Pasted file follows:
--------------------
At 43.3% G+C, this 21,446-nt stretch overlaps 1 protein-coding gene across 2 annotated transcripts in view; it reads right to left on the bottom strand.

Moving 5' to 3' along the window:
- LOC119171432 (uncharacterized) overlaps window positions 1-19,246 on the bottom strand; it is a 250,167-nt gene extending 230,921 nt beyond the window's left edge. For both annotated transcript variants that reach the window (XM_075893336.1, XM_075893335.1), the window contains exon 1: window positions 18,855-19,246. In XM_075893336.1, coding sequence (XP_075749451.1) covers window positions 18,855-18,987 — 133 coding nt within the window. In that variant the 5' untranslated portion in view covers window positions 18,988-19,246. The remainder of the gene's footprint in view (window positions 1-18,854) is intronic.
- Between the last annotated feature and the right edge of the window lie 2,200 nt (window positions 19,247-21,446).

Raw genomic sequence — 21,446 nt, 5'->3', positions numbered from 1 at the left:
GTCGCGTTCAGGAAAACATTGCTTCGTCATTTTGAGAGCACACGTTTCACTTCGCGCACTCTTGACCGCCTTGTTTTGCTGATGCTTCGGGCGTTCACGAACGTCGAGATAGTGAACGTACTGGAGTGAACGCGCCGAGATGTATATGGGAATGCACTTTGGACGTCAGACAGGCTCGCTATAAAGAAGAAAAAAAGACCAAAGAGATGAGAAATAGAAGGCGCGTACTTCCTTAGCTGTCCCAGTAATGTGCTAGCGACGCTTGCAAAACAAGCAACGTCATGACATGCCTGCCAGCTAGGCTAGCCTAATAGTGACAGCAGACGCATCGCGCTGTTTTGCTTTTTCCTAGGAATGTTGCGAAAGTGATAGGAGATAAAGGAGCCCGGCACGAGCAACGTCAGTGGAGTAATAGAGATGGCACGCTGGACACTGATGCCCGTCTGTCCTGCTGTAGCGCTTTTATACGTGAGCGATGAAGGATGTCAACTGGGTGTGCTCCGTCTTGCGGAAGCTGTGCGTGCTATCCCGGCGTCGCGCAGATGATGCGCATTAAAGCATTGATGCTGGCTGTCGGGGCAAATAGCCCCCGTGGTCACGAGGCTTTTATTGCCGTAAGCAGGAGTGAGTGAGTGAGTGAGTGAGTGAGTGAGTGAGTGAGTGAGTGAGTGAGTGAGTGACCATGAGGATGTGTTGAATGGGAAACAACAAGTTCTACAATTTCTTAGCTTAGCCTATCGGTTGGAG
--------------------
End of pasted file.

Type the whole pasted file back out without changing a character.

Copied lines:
At 43.3% G+C, this 21,446-nt stretch overlaps 1 protein-coding gene across 2 annotated transcripts in view; it reads right to left on the bottom strand.

Moving 5' to 3' along the window:
- LOC119171432 (uncharacterized) overlaps window positions 1-19,246 on the bottom strand; it is a 250,167-nt gene extending 230,921 nt beyond the window's left edge. For both annotated transcript variants that reach the window (XM_075893336.1, XM_075893335.1), the window contains exon 1: window positions 18,855-19,246. In XM_075893336.1, coding sequence (XP_075749451.1) covers window positions 18,855-18,987 — 133 coding nt within the window. In that variant the 5' untranslated portion in view covers window positions 18,988-19,246. The remainder of the gene's footprint in view (window positions 1-18,854) is intronic.
- Between the last annotated feature and the right edge of the window lie 2,200 nt (window positions 19,247-21,446).

Raw genomic sequence — 21,446 nt, 5'->3', positions numbered from 1 at the left:
GTCGCGTTCAGGAAAACATTGCTTCGTCATTTTGAGAGCACACGTTTCACTTCGCGCACTCTTGACCGCCTTGTTTTGCTGATGCTTCGGGCGTTCACGAACGTCGAGATAGTGAACGTACTGGAGTGAACGCGCCGAGATGTATATGGGAATGCACTTTGGACGTCAGACAGGCTCGCTATAAAGAAGAAAAAAAGACCAAAGAGATGAGAAATAGAAGGCGCGTACTTCCTTAGCTGTCCCAGTAATGTGCTAGCGACGCTTGCAAAACAAGCAACGTCATGACATGCCTGCCAGCTAGGCTAGCCTAATAGTGACAGCAGACGCATCGCGCTGTTTTGCTTTTTCCTAGGAATGTTGCGAAAGTGATAGGAGATAAAGGAGCCCGGCACGAGCAACGTCAGTGGAGTAATAGAGATGGCACGCTGGACACTGATGCCCGTCTGTCCTGCTGTAGCGCTTTTATACGTGAGCGATGAAGGATGTCAACTGGGTGTGCTCCGTCTTGCGGAAGCTGTGCGTGCTATCCCGGCGTCGCGCAGATGATGCGCATTAAAGCATTGATGCTGGCTGTCGGGGCAAATAGCCCCCGTGGTCACGAGGCTTTTATTGCCGTAAGCAGGAGTGAGTGAGTGAGTGAGTGAGTGAGTGAGTGAGTGAGTGAGTGAGTGAGTGAGTGACCATGAGGATGTGTTGAATGGGAAACAACAAGTTCTACAATTTCTTAGCTTAGCCTATCGGTTGGAG